In the wikipedia article "Step-growth Polymerization/Kinetics", it is stated that:

The simple esterification is an acid-catalyzed process in which the protonation of the acid is followed by interaction with the alcohol to produce an ester and water

My question is: How are acids even protonated? Aren't they the ones supposed to be giving out protons? How are they the ones accepting the protons?

  • 1
    $\begingroup$ Probably this could help you : organic-chemistry.org/namedreactions/… $\endgroup$
    – Raghav
    Commented Jan 26, 2017 at 5:32
  • 6
    $\begingroup$ Everything can be protonated, given enough effort. $\endgroup$ Commented Jan 26, 2017 at 6:53
  • 1
    $\begingroup$ @IvanNeretin Although I would love to see the stuff that protonates superacids — on paper only, that is! $\endgroup$
    – Jan
    Commented Jan 26, 2017 at 21:50
  • 1
    $\begingroup$ @Jan Naked proton would protonate any neutral molecule, I guess. $\endgroup$ Commented Jan 26, 2017 at 22:22
  • $\begingroup$ Acidic and basic is all relative--we just happen to have arbitrarily used water as the point where we switch from calling it an acid to a base. If you instead think of things as "more acidic" and "less acidic" (or "more basic" and "less basic"), then all that's happened is that you have something in solution more acidic than COOH. $\endgroup$
    – chipbuster
    Commented Jan 26, 2017 at 23:27

1 Answer 1


A general acid-base reaction is one of the kind $(1)$.

$$\ce{\underset{\text{acid}}{HA} + \underset{\text{base}}{B} <=> \underset{\text{conj. acid}}{HB+} + \underset{\text{conj. base}}{A-}}\tag{1}$$

All that the acid needs to react as an acid is some hydrogen atom bonded to something, and all that the base needs to react as a base (although it is not shown here) is a lone pair which can accept the acid’s proton. Depending on the relative strength of the acid and the conjugate acid, this equilibrium will be shifted. If the acid is stronger, it will be shifted towards the product; if the conjugate acid is stronger, towards the reactant. If the acidity are within reasonable range of each other, you can always expect a catalytic amount of the stronger acid to be protonated.

The above was the general introduction; now how does this apply to your question?

The ‘acid’ you are talking about is a carboxylic acid. These have the functional group $\ce{-COOH}$ and each of the oxygens in there has two lone pairs. Thus technically, a carboxylic acid could be protonated up to four times.[1] We only need one further protonation, so we can define the carboxylic acid to be compound $\ce{B}$ above — the base in the acid-base reaction.

In fact, acid-catalysed esterification is typically catalysed by the addition of a small drop of sulfuric acid. An average carboxylic acid has a $\mathrm{p}K_\mathrm{a}$ value of $\approx 5$, sulfuric acid $-3$. The hydronium ion $\ce{H3O+}$, that forms if water takes the place of the base in $(1)$, has a $\mathrm{p}K_\mathrm{a}$ of $-1.7$ or $0$, depending on who you ask. Other alcoholic oxonium ions have similar $\mathrm{p}K_\mathrm{a}$ values. The lower the $\mathrm{p}K_\mathrm{a}$, the stronger the acid. Thus, we can assume that most carboxylic acid molecules remain as $\ce{-COOH}$, while the catalytic amounts of sulfuric acid (practically completely deprotonated once) protonated a few solvent molecules at equilibrium. The stronger acid — sulfuric acid — practically governs that none of the weaker acid — the carboxylic acid — can lose its proton.[2]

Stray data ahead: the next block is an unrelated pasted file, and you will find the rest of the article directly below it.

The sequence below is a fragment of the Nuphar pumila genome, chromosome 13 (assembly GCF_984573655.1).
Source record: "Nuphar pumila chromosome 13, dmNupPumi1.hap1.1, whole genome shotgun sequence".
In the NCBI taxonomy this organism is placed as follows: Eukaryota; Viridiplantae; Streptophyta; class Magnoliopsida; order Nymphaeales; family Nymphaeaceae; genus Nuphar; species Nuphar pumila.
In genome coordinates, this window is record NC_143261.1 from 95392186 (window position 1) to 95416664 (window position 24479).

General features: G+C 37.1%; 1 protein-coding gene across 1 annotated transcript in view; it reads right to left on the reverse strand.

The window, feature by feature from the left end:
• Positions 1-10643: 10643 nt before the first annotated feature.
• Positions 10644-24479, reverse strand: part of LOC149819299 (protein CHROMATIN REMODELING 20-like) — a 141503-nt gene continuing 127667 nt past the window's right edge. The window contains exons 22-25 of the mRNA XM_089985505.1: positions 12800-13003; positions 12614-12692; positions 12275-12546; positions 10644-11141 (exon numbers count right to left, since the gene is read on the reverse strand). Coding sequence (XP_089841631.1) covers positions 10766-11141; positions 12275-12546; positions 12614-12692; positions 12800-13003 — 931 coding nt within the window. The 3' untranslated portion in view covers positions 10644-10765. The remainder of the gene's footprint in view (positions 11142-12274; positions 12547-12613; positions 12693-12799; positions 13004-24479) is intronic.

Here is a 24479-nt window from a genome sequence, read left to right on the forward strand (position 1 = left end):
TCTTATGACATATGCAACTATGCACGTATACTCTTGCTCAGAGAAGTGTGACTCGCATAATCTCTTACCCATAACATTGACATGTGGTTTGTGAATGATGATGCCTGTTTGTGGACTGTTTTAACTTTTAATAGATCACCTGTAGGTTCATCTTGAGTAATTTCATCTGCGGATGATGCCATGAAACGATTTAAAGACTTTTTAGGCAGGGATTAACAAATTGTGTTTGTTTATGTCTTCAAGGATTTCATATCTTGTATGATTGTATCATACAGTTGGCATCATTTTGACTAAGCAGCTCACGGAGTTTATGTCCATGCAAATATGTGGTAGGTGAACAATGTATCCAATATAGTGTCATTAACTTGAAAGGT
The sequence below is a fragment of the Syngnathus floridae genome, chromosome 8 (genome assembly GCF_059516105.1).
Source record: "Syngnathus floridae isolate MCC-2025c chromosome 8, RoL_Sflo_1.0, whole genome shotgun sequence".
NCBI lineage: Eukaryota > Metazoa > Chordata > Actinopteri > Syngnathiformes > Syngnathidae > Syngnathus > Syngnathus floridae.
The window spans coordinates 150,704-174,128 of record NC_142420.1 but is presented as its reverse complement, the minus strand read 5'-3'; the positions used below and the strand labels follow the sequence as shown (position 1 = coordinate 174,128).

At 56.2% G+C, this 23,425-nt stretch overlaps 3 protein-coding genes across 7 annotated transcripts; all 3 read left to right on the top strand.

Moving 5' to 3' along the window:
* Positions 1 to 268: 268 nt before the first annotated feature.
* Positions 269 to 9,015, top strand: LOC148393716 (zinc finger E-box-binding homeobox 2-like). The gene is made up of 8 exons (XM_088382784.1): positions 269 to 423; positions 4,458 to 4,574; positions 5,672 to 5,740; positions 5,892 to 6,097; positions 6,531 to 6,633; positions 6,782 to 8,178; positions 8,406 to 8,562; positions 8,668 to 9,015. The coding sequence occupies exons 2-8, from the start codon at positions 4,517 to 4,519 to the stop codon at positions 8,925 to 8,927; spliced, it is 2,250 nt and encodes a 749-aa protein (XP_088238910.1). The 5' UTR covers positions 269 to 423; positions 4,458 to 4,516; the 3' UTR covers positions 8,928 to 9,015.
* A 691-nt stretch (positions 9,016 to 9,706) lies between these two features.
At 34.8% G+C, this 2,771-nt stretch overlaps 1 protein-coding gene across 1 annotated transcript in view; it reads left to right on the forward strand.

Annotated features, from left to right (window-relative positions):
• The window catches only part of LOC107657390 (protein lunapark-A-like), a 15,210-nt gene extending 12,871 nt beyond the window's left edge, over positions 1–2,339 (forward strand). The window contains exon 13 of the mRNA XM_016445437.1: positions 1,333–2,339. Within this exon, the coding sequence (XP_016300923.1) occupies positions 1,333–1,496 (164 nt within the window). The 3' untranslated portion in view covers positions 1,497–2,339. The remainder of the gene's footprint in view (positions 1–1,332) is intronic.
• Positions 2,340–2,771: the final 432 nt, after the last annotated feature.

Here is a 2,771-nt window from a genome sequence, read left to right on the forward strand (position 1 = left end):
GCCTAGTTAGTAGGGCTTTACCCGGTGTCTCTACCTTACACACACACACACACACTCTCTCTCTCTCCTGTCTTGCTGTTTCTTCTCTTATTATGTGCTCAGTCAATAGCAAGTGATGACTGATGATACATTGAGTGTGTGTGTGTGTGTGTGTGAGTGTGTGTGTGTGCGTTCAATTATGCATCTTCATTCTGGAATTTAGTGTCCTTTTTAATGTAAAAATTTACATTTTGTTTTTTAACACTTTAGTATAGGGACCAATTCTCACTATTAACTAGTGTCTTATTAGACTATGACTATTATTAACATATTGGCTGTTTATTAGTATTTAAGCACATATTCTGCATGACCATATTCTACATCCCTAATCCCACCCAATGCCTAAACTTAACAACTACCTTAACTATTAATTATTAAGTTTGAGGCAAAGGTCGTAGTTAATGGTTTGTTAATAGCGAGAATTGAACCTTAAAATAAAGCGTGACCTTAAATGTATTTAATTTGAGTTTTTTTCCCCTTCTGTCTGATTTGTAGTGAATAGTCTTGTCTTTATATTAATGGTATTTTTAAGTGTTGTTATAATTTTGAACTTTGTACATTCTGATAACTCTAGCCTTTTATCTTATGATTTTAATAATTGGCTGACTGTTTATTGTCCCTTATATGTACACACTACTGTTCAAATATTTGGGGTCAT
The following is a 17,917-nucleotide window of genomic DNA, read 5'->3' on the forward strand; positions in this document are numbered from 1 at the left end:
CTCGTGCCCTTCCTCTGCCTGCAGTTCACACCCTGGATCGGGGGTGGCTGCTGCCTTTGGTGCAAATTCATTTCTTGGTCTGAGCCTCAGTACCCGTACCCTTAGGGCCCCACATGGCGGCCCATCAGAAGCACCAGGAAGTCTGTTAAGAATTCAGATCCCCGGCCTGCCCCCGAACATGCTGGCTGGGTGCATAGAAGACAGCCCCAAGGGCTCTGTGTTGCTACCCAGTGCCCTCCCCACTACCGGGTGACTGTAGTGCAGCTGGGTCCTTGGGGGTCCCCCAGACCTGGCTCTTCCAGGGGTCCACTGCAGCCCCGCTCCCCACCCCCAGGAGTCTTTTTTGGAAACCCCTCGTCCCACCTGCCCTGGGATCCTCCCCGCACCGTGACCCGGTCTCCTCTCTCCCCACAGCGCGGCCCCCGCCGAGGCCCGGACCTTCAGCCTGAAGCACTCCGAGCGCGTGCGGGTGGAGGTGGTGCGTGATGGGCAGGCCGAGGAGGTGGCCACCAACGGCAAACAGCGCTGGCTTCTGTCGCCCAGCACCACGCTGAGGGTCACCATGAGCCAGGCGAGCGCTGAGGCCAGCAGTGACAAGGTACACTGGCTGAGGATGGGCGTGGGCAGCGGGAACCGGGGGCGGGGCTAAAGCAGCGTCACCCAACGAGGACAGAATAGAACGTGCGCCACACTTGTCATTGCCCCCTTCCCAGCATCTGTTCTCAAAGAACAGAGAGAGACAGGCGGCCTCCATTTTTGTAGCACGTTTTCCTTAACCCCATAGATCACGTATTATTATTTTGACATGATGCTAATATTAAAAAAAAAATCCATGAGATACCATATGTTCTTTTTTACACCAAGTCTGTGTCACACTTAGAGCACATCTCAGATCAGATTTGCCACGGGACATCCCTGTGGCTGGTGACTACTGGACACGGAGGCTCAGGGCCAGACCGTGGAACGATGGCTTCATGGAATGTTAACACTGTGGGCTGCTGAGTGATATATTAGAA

Even though it is equilibrium, a few of the acid molecules — the ‘next-weakest links in the chain’ — will also be protonated at a given point in time, even though we can expect the $\mathrm{p}K_\mathrm{a}$ value of a protonated carboxylic acid to be rather low. This small proportion is enough to get the reaction going.


[1]: However, each successive protonation introduces a positive charge which always makes further protonation less favourable. A positively charged compound is, generally, also more inclined to transfer hydrogen to something else, i.e. is more acidic.

[2]: This can actually be extended. There are a number of superacids with even lower $\mathrm{p}K_\mathrm{a}$ values — in fact, those values are so low that they can no longer accurately be calculated and instead a different value, the Hammett acidity is used. Some of the strongest superacids are even able to protonate methane which is unsuspiscious of providing a lone pair an acidic proton could interact with. Hence Ivan’s comment of:

Everything can be protonated, given enough effort.

  • $\begingroup$ Except the strongest superacid known? $\endgroup$
    – hBy2Py
    Commented Jan 26, 2017 at 22:28
  • $\begingroup$ @hBy2Py Until we find a stronger one. $\endgroup$
    – Jan
    Commented Jan 26, 2017 at 22:39
  • $\begingroup$ I got lost in this. I think the OP is looking for the mechanism for Fischer Esterification. organic-chemistry.org/namedreactions/… $\endgroup$
    – MaxW
    Commented Jan 26, 2017 at 22:55
  • $\begingroup$ @MaxW I think, OP gets the idea of a Fischer esterification but wants to know why the thing that they learnt gives protons (‘acid’) is suddenly acting like the thing that they learnt accepts protons (‘base’). Tbh, I feel like I wrote better answers, too. (I got lost in my thoughts writing it …) $\endgroup$
    – Jan
    Commented Jan 26, 2017 at 23:00
  • $\begingroup$ The point is that the mechanism clearly shows the carboxylic acid accepting another proton to form $\ce{R-C-(OH)2^+}$. So it is, as you stated, acting as a base. I'd also point out that this reaction happens in "relatively" anhydrous solutions. $\endgroup$
    – MaxW
    Commented Jan 26, 2017 at 23:08

Your Answer

By clicking “Post Your Answer”, you agree to our terms of service and acknowledge you have read our privacy policy.

Not the answer you're looking for? Browse other questions tagged or ask your own question.